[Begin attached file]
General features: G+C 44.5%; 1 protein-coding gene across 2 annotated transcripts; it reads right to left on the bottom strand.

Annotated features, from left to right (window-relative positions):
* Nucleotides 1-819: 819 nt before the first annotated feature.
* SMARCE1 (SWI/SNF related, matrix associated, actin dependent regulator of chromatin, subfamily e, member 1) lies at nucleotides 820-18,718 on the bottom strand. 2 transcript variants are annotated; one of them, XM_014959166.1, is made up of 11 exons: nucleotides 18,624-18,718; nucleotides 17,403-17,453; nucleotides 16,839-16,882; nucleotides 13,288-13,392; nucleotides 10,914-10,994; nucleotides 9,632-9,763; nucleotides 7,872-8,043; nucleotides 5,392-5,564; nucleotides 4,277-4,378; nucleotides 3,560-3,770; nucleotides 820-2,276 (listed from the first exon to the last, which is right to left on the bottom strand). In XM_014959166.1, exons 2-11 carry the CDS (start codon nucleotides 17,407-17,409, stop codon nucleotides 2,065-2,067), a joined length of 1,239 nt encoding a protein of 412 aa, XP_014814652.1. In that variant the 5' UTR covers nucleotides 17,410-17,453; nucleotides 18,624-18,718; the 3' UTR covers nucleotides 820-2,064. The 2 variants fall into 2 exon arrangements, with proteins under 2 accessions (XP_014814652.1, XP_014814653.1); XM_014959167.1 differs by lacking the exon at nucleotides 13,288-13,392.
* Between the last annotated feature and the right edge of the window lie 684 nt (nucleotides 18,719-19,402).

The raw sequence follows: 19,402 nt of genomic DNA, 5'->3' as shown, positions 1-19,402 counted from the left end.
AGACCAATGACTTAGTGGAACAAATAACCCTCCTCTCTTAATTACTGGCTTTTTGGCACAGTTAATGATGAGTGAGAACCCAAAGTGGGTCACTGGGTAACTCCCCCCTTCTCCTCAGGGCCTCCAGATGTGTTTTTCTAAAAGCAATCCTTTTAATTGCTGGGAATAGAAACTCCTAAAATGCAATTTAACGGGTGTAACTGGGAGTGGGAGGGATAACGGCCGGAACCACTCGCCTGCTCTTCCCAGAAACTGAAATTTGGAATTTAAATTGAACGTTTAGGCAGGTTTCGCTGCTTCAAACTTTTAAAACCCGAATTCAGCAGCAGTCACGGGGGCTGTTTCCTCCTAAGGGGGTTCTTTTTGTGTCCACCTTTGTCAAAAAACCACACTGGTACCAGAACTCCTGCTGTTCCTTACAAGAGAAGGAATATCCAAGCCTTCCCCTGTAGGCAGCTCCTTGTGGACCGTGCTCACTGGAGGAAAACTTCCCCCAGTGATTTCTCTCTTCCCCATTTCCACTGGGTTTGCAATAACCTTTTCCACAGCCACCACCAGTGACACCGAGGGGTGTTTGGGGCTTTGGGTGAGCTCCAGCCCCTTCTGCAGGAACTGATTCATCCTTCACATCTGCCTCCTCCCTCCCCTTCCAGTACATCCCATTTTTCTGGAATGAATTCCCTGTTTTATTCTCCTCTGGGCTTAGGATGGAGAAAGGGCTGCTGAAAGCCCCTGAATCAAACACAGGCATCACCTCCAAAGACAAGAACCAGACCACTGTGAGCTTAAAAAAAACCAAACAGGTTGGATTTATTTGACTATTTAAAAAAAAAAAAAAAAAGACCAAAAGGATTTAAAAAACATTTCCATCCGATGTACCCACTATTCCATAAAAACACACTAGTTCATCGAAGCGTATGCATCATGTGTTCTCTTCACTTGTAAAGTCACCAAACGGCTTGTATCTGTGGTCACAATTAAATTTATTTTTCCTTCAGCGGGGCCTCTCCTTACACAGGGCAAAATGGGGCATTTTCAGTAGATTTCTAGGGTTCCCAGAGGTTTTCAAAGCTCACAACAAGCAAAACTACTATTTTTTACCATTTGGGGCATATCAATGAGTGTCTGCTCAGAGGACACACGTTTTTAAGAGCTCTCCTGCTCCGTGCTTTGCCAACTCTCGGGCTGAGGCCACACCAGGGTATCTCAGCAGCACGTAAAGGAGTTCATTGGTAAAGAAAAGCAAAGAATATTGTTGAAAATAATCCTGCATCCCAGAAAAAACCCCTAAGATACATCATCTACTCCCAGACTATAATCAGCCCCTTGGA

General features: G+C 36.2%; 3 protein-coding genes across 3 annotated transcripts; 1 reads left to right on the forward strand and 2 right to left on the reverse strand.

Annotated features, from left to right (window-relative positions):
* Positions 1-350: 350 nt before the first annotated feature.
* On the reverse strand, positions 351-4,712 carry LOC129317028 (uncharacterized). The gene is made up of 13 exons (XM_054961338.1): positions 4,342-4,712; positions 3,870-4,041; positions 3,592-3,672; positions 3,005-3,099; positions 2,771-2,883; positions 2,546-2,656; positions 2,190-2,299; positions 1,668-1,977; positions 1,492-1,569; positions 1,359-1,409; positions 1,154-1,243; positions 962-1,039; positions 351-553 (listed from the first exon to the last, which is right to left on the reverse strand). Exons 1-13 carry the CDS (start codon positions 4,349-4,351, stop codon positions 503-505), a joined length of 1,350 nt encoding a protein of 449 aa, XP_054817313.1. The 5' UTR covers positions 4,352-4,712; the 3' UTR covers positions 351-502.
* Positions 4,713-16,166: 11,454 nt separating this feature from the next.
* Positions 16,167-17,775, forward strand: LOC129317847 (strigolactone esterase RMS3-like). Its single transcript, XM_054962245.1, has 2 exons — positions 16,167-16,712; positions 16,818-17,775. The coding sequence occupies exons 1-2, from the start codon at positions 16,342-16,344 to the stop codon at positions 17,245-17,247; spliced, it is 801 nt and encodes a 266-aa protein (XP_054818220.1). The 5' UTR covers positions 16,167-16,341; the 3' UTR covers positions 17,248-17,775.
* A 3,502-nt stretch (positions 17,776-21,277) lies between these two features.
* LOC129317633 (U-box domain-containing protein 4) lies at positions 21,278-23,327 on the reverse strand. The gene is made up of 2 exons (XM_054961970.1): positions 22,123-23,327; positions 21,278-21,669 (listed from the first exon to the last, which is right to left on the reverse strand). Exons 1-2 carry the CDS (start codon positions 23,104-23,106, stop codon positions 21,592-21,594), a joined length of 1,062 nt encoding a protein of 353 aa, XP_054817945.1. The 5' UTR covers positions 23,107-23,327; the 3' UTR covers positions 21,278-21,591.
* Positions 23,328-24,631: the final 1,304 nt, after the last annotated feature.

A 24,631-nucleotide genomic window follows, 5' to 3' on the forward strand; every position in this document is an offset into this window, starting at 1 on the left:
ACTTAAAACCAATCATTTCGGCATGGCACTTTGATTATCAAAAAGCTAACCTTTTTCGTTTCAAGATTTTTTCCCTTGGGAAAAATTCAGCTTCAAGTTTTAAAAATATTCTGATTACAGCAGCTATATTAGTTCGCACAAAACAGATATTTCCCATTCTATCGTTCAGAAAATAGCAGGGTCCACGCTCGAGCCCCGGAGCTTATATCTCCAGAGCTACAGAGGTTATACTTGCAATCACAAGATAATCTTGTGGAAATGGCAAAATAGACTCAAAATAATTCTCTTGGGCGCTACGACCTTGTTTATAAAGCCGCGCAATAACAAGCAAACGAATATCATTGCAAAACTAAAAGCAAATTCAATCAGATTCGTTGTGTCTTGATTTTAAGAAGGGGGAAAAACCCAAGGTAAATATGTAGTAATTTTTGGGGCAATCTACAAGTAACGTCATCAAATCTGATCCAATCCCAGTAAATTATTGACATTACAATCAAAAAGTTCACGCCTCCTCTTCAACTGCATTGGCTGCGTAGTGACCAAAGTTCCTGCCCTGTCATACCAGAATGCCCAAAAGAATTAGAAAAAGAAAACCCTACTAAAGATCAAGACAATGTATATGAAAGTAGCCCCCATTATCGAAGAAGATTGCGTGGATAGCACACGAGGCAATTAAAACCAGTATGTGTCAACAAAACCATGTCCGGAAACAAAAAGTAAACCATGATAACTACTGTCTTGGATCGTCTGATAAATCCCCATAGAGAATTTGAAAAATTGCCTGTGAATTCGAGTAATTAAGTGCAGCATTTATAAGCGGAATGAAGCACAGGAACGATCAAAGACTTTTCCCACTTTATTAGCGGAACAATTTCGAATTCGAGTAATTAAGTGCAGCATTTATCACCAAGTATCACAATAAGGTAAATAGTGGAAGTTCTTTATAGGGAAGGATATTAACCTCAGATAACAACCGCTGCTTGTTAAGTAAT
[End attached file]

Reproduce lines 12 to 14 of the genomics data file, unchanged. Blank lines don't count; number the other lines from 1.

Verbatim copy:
* Positions 4,713-16,166: 11,454 nt separating this feature from the next.
* Positions 16,167-17,775, forward strand: LOC129317847 (strigolactone esterase RMS3-like). Its single transcript, XM_054962245.1, has 2 exons — positions 16,167-16,712; positions 16,818-17,775. The coding sequence occupies exons 1-2, from the start codon at positions 16,342-16,344 to the stop codon at positions 17,245-17,247; spliced, it is 801 nt and encodes a 266-aa protein (XP_054818220.1). The 5' UTR covers positions 16,167-16,341; the 3' UTR covers positions 17,248-17,775.
* A 3,502-nt stretch (positions 17,776-21,277) lies between these two features.